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Add Custom Configuration Sections into a Separate web.config

By , 8 May 2008
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Introduction

Adding custom configuration sections lets you leverage built-in .NET configuration mechanism to employ strong-type objects to access the configuration content without taking care of manipulation of XML1, 2. This article introduces a tip about how to add your custom configuration sections in “another” web.config while not losing the support as in the web.config located at the root of Web applications.

Background

Not so long ago, I asked a question on this thread, regarding how to place my defined configuration section into other files for managing configuration contents with ease. As can be imagined easily, the web.config has already defined a large number of configuration sections; stacking my own custom configuration section onto it will further clutter its structure.

I got a reply about extending <appSettings> section to another files, but this is not enough because many of my settings should be logically organized as an individual section. This issue appears to be unresolved (at least based on Googling), so I would like to share my workaround with you.

Implementation

Calling WebConfigurationManager.OpenWebConfiguration will return a Configuration instance by which you can retrieve various sections within a web.config. You can employ this to open a web.config under a specified directory such as MyConfig (Figure 1) as in Listing 1. System.Web.Hosting.HostingEnvironment.ApplicationVirtualPath will be replaced with the relative path to your root of Web application like /WebApp1.

Figure 1. Put a web.config to a specified directory


Listing 1. Open a web.config under a Specified Directory

Configuration config = WebConfigurationManager.OpenWebConfiguration
    (System.Web.Hosting.HostingEnvironment.ApplicationVirtualPath + "/MyConfig");

To experiment the behavior loading a web.config under MyConfig directory, two setting items are added to <appSettings> shown as Listing 2. And there have been two settings in <appSettings> of web.config under root shown as Listing 3. Using debugger to watch the config variable in Listing 1, we can observe that there are four setting items within config.AppSettings.Settings (Figure 2). In other words, the content of web.config under MyConfig will be merged into the default one under root. Hence, I conjecture we can define our custom section in a separate web.config.

Listing 2. <appSettings> of web.config under MyConfig Directory

<appSettings>
<add key="3" value="c"/>
<add key="4" value="d"/>
</appSettings>

Listing 3. <appSettings> of web.config under Root Directory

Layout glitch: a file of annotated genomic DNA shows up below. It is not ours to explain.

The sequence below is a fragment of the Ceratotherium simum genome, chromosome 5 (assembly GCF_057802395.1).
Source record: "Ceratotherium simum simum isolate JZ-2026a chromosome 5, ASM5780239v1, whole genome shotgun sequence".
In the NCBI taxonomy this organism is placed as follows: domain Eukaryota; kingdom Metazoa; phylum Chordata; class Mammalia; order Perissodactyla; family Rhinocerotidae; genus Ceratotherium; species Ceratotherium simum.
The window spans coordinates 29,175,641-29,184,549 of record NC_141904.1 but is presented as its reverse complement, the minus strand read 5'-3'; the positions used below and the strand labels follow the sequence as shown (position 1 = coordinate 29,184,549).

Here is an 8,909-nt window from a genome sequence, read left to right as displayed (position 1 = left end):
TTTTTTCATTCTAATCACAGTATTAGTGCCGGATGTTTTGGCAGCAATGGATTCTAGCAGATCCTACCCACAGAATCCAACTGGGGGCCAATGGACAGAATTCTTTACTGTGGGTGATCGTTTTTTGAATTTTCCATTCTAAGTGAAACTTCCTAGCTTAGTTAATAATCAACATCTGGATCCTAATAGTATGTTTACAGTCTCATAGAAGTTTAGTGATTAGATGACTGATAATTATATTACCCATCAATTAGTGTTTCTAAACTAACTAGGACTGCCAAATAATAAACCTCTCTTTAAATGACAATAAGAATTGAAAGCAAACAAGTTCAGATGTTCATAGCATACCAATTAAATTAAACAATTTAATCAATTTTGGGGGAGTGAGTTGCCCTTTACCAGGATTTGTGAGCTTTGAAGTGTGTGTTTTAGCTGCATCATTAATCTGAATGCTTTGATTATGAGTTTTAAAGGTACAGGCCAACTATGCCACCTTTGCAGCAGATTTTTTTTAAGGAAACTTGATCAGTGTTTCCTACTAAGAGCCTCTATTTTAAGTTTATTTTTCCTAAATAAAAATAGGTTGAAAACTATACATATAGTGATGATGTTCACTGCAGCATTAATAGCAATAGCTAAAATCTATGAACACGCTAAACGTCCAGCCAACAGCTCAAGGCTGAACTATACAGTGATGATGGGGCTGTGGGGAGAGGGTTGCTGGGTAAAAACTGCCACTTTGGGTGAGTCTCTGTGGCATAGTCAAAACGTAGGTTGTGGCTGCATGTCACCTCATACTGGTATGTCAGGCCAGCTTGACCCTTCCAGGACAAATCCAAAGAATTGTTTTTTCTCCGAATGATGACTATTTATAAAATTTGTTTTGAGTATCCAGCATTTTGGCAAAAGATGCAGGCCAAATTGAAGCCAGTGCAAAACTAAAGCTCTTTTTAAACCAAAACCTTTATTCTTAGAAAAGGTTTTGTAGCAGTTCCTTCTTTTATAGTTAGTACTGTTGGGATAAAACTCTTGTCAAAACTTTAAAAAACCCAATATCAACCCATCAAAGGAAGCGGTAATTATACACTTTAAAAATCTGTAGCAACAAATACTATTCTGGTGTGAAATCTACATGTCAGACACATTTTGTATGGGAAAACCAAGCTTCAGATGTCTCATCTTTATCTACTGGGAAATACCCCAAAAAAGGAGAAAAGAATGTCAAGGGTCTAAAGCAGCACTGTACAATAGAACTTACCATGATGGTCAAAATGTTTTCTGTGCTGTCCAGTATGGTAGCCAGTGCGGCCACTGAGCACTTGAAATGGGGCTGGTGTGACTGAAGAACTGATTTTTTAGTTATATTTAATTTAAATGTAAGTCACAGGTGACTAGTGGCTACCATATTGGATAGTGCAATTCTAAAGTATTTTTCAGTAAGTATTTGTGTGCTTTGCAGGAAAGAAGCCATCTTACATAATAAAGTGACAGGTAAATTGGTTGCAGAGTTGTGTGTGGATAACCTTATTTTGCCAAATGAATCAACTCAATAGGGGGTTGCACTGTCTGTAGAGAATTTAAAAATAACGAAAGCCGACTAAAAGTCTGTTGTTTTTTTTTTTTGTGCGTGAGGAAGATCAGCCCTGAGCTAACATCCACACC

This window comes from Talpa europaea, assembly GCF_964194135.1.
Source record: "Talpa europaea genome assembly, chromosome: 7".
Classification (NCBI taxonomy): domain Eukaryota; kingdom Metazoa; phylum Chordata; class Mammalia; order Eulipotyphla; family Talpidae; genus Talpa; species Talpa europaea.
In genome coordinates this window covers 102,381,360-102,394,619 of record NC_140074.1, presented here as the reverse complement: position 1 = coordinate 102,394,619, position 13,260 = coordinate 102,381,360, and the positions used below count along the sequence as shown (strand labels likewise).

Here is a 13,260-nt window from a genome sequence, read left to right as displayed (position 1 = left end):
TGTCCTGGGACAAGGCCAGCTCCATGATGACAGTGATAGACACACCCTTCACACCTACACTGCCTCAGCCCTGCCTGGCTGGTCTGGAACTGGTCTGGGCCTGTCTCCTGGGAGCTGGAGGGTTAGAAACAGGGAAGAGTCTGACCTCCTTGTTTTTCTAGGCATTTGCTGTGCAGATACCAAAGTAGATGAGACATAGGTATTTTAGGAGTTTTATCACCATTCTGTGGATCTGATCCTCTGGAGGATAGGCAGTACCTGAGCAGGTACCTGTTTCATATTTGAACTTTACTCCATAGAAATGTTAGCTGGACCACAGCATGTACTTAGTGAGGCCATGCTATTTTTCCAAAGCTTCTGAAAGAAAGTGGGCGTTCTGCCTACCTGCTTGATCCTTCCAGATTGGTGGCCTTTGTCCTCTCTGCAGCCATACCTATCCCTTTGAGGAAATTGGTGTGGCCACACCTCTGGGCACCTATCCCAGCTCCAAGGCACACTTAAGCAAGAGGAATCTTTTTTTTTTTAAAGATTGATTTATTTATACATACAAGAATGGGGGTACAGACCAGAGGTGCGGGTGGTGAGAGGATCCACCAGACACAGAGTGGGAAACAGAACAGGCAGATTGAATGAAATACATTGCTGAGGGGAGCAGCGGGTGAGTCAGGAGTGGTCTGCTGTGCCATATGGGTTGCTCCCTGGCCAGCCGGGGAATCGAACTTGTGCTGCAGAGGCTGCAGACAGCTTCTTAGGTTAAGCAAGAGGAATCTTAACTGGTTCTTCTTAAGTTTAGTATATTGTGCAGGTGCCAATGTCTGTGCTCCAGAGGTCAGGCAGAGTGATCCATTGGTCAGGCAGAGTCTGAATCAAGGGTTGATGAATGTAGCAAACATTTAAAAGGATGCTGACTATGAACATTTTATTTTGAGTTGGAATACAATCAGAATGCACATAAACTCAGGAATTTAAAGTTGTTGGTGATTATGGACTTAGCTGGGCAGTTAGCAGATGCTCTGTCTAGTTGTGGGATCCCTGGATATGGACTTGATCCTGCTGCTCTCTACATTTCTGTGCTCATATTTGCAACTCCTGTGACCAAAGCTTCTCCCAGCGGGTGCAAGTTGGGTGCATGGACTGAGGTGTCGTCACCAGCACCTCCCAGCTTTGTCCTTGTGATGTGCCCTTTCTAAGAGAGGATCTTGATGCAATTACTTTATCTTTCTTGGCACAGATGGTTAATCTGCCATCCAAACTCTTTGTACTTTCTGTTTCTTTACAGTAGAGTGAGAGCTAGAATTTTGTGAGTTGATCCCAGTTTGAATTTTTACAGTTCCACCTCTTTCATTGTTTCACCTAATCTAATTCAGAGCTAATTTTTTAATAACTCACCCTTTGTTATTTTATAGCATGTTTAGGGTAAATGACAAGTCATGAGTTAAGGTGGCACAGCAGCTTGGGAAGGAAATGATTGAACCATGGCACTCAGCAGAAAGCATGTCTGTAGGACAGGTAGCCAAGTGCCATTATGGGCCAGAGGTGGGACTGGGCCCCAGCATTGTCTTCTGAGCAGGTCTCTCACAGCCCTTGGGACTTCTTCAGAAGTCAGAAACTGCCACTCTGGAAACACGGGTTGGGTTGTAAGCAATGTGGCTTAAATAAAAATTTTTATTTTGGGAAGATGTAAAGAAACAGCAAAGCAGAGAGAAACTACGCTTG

<appSettings>
<add key="1" value="a"/>
<add key="2" value="b"/>
</appSettings>

Figure 2. Number of AppSettings

Borrowed from example codes within “How to: Create Custom Configuration Sections Using ConfigurationSection1, we add a myCustomSection section in the web.config under MyConfig as in Listing 4, and create MyHandler class in App_Code so that we can access this section with this class, which is shown in Listing 5. The GetSection method lets you retrieve the instance represented by a specified section. If you cannot catch on what I am talking about, please see the references.

Listing 4. Custom Section in web.config under MyConfig

<myCustomGroup>
<myCustomSection myAttrib1="Clowns">
        <myChildSection myChildAttrib1="Zippy" myChildAttrib2="Michael Zawondy "/>
        </ myCustomSection>
</myCustomGroup>

Listing 5. Retrieve myCustomSection Section

Configuration config =  WebConfigurationManager.OpenWebConfiguration
    (System.Web.Hosting.HostingEnvironment.ApplicationVirtualPath + "/MyConfig");
MyConfigSectionHandler.MyHandler myHandler =  
    (MyConfigSectionHandler.MyHandler)config.GetSection("myCustomGroup/myCustomSection");

Now let's use debugger to prove the idea. As can be observed in Figure 3, the configuration content defined at Listing 4 becomes the sub-properties of myHandler. You can alter MyChildAttribute1 to some value, says “Ooo”, and then call config.Save() to update the value of MyChildAttribute1 in the web.config under MyConfig. Pretty convenient!

Figure 3. Debug myHander variable

Conclusion

In this article, we introduce a tip to let you put your custom configuration into a separate web.config without losing the support of the .NET configuration Framework. The only limitation from my perspective is that you must name the configuration file web.config, which may not be appropriate, and hence you cannot put it under the root directory of your Web application.

Reference

  1. How to: Create Custom Configuration Sections Using ConfigurationSection
  2. Custom Configuration Sections in 3 Easy Steps
  3. Referencing external config files from Web.Config

History

  • 8th May, 2008: Initial post

License

This article, along with any associated source code and files, is licensed under The Code Project Open License (CPOL)

About the Author

Ricky Wang
Software Developer ITCAC(數位協進)
Taiwan Taiwan
No Biography provided

Comments and Discussions

 
GeneralSeparating config section best practice PinmemberKin Tutnik30-Jun-10 15:23 
GeneralconfigSource [modified] PinmemberShaggy Wolf13-May-08 6:06 
GeneralRe: configSource PinmemberRicky Wang13-May-08 14:48 
GeneralRe: configSource PinmemberShaggy Wolf14-May-08 3:42 
GeneralRe: configSource PinmemberRicky Wang17-May-08 3:03 
Hi, Shaggy
I am not sure if I fully understnad what you mean. Do you mean the configuration sections support ConfigureSource attribute?
 
Reagrds,
Ricky.
 
Take nothing on looks; take everything on evidence.
- Charles Dickens

GeneralRe: configSource Pinmembermbaocha29-Apr-09 13:18 

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